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Learn About TANF and Child Support
If you receive benefits from the Temporary Assistance for Needy Families program, then you should know that benefits affect your child support payments.
When you receive TANF benefits and child support payments, you are obligated to waive your right to child support and turn it over to the state. The state will collect payments on your behalf and retain them to recoup the cost of paying for your benefits. In some cases, the state will allow you to get a small portion of the child support payments.
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Parents receiving child support should consider the maximum TANF benefits available to them when considering applying. If the benefits are significantly lower than the child support payments, then applying for benefits may result in an overall drop in income.
To learn more about how child support affects overall TANF benefits, download our free guide. The sections below describe how TANF affects child support, how TANF is funded and how much money someone may be able to get.
How TANF Affects Child Support
As long as you are receiving benefits from the Temporary Assistance for Needy Families program, you must waive your right to child support. Failure to comply with child support requirements may result in a rejection of your benefits application. A majority of states will claim your child support benefits up to the amount of TANF benefits you are eligible to receive.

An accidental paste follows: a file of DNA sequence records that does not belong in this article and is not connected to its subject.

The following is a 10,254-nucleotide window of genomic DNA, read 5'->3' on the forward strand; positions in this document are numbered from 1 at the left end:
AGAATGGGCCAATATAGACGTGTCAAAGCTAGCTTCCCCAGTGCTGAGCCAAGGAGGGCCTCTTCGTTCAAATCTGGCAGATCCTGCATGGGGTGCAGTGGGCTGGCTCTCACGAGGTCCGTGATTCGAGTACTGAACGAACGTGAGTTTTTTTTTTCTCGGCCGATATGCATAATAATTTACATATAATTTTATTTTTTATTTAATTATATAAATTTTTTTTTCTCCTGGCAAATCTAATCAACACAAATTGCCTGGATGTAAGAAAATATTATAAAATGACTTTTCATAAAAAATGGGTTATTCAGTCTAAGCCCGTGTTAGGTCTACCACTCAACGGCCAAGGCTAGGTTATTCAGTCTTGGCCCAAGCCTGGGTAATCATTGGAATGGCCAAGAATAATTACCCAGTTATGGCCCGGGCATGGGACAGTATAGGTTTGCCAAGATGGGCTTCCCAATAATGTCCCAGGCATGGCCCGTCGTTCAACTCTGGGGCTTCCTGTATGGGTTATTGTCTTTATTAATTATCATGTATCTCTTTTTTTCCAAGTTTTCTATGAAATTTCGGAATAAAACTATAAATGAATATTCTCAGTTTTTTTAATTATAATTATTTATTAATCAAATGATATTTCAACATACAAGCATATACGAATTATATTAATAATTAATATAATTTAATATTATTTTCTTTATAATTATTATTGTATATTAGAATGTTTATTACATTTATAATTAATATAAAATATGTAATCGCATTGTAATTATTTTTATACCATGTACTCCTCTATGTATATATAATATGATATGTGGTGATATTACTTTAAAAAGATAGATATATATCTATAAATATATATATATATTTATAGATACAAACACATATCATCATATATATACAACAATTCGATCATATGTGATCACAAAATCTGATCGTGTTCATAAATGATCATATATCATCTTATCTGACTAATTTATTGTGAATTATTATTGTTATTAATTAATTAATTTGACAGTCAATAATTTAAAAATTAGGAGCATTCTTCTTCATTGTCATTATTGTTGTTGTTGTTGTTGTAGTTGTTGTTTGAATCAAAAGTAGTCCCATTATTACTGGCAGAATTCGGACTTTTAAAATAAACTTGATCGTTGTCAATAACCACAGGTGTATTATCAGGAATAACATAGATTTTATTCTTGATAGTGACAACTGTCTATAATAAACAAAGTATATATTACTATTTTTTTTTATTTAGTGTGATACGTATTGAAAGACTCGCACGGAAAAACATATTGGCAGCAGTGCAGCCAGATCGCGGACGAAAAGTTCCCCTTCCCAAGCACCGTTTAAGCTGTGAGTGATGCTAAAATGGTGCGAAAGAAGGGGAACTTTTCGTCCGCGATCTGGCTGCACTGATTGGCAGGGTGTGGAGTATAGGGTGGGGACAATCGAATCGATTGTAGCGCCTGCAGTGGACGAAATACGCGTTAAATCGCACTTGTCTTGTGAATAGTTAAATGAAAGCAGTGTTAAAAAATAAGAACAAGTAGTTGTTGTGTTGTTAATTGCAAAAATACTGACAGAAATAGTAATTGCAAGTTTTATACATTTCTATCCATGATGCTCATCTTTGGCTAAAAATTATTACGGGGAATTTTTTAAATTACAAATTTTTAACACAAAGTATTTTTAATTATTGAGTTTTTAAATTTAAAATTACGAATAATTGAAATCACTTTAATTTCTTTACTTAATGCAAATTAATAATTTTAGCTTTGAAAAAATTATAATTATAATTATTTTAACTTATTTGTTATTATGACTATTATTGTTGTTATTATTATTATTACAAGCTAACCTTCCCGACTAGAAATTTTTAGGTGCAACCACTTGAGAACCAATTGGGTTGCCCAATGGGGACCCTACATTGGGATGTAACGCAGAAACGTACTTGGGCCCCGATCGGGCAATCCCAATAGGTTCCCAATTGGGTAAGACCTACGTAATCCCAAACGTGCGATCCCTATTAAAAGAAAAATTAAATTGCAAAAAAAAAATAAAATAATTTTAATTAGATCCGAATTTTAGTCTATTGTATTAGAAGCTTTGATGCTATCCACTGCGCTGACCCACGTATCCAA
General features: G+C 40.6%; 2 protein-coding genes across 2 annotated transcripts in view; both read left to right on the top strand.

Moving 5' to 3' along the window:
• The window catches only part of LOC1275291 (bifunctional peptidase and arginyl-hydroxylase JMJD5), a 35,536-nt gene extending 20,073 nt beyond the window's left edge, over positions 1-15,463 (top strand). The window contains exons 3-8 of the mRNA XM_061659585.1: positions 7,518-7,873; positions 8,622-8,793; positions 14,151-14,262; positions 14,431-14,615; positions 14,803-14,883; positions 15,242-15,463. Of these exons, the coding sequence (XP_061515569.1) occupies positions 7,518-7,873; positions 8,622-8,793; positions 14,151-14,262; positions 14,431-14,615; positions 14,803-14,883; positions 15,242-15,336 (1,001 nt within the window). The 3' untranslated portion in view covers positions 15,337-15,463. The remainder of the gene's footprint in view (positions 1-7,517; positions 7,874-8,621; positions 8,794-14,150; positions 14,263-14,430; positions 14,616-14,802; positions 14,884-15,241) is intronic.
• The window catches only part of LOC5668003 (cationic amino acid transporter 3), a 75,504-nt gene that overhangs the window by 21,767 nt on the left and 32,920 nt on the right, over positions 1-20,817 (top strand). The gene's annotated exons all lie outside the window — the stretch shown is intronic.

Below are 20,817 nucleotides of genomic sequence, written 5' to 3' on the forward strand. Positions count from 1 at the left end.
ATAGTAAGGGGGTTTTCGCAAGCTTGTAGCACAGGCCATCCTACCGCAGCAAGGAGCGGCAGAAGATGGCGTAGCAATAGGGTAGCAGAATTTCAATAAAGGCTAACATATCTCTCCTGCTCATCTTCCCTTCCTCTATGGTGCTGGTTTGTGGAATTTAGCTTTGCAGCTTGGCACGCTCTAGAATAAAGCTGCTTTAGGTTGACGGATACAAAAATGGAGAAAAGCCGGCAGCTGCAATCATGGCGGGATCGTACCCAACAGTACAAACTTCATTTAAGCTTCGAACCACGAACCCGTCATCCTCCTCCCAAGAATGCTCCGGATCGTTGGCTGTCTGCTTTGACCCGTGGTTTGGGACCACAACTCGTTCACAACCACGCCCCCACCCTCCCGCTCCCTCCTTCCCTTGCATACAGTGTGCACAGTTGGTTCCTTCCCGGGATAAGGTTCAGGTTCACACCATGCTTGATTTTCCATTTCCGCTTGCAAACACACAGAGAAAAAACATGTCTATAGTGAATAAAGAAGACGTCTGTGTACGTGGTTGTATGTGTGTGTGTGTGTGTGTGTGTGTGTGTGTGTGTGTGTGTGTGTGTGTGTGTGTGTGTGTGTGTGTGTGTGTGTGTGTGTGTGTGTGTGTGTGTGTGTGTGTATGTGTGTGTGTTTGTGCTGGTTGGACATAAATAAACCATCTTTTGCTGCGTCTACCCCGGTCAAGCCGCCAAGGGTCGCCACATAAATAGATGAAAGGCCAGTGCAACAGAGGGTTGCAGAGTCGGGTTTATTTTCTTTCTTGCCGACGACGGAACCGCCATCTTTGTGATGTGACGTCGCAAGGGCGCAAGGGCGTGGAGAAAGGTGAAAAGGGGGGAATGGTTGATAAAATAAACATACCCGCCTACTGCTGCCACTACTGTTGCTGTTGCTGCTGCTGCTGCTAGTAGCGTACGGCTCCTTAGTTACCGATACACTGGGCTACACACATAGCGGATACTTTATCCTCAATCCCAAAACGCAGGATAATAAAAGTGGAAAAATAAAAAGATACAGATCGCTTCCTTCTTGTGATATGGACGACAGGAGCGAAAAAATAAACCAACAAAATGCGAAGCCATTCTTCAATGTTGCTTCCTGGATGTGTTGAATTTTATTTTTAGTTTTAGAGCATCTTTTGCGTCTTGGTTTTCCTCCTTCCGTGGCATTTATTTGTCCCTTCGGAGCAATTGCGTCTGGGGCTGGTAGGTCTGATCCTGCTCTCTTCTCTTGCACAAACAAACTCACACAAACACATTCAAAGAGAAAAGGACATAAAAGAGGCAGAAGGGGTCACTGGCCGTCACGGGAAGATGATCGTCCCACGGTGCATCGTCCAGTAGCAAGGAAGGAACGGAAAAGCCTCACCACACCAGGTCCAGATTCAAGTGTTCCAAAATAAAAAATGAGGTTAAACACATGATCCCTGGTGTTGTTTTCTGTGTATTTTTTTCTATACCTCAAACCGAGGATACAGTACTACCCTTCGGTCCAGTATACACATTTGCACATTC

States are allowed to do this in order to reimburse themselves for the cost of giving you benefits. Therefore, for the duration of time that you are receiving benefits, you may receive little or no child support.
How exactly TANF affects child support varies from state to state. About half of the states have pass-through laws, giving you up to $100 or a percentage of the child support payment. However, many have no pass-throughs in place and will claim all of your child support income.
For example, Illinois will grant you up to $100 for one child and $200 for multiple children when you receive both TANF and child support. Minnesota allows you to retain your full child-support benefits and disregard some of it as income when determining TANF eligibility.
On the other hand, states like Alabama, Arizona and Idaho do not allow any pass-through amount, retaining your full child support instead.
Additionally, if you are eligible to receive both TANF and child support, you must fully cooperate with state efforts to obtain child support. That means if you are eligible for child support but have not pursued it, then you must now cooperate with state efforts to locate the parent and claim child support.
This can include establishing paternity and establishing or enforcing payment orders. In a few states, such as North Dakota, you have the option to not pursue child support. This is only if you have a “good cause,” such as concerns related to domestic violence. Typically, however, you must pursue child support to get TANF benefits.
Why do states claim child support payments?
Many states require those receiving both TANF and child support to forfeit their child support payments to the state. This is because states are recouping the cost of providing TANF benefits to families through the child support payments. States are issued a block grant from the federal government of $16.5 billion.